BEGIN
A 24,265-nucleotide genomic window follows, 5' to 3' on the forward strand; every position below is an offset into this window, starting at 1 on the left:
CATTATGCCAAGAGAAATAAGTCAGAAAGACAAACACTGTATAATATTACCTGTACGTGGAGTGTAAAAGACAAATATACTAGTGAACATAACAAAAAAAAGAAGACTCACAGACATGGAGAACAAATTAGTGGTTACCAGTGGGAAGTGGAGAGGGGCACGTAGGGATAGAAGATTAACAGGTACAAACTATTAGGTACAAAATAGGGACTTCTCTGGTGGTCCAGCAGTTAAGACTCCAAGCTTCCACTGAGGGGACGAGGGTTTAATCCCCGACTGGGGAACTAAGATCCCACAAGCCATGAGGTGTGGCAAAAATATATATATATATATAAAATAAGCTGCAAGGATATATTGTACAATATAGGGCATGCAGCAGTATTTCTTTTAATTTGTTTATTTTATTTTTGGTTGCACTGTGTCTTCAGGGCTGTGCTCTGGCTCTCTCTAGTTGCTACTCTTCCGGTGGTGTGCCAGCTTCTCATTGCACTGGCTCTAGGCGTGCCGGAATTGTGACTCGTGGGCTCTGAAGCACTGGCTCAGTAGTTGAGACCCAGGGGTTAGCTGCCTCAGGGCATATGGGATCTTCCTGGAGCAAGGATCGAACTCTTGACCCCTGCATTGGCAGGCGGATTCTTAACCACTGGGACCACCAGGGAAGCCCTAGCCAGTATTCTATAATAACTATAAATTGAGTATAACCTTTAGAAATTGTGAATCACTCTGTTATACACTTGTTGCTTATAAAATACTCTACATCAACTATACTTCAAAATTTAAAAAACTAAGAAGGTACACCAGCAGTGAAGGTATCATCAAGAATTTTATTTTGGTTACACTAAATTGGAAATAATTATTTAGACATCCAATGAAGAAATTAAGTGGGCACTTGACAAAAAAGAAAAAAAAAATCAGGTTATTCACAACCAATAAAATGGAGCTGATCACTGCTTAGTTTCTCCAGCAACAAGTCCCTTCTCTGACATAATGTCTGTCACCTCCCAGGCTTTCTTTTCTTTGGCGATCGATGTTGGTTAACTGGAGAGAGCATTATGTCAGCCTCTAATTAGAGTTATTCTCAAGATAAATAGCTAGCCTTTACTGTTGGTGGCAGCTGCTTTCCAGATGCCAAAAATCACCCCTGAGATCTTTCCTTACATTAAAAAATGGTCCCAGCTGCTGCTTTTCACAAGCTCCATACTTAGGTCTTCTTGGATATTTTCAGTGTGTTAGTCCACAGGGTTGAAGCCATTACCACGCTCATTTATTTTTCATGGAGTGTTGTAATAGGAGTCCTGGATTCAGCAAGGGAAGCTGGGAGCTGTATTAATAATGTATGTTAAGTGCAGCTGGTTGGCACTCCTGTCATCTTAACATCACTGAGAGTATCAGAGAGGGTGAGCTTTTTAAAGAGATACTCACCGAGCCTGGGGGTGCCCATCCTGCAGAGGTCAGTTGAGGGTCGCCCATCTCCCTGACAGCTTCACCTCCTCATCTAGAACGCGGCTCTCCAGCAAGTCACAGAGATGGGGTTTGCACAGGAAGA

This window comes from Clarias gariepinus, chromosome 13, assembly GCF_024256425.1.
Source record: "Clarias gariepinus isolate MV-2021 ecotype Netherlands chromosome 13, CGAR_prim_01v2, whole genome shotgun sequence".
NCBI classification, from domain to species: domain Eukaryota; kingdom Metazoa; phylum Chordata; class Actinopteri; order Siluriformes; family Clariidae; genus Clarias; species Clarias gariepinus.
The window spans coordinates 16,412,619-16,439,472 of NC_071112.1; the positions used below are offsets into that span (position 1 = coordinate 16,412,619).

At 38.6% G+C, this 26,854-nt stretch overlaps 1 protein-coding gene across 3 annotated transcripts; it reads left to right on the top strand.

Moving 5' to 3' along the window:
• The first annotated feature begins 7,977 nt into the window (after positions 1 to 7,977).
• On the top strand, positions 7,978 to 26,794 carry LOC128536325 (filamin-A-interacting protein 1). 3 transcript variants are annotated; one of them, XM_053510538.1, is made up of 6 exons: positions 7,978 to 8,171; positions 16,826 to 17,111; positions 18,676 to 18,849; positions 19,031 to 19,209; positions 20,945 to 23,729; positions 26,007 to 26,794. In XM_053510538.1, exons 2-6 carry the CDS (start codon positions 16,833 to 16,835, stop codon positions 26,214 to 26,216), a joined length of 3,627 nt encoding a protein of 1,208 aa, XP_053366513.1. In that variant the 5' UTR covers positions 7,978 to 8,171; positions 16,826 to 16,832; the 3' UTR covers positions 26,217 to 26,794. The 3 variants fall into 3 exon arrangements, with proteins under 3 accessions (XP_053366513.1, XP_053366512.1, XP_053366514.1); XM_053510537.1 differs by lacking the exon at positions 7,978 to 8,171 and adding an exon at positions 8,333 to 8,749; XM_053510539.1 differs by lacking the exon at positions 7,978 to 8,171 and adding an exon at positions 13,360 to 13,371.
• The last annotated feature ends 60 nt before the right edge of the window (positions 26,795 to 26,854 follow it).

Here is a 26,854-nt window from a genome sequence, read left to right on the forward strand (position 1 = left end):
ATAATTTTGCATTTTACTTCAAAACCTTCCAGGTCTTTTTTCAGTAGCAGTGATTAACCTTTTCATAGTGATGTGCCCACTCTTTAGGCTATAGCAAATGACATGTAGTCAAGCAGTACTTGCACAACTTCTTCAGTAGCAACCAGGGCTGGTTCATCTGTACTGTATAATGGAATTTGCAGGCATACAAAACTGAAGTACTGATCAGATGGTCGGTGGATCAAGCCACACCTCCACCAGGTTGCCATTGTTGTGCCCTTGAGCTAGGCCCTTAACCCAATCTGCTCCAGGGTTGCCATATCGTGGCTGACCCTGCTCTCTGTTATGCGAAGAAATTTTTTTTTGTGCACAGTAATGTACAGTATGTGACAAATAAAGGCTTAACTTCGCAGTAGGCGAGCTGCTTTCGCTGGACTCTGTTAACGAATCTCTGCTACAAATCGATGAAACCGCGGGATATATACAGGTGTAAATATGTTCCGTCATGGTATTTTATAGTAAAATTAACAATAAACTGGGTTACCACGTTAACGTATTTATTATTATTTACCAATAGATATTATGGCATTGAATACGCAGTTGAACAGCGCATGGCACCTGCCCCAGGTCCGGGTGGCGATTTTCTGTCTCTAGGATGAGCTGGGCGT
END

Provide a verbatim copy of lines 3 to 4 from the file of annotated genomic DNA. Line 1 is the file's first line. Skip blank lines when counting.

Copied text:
This window comes from Clarias gariepinus, chromosome 13, assembly GCF_024256425.1.
Source record: "Clarias gariepinus isolate MV-2021 ecotype Netherlands chromosome 13, CGAR_prim_01v2, whole genome shotgun sequence".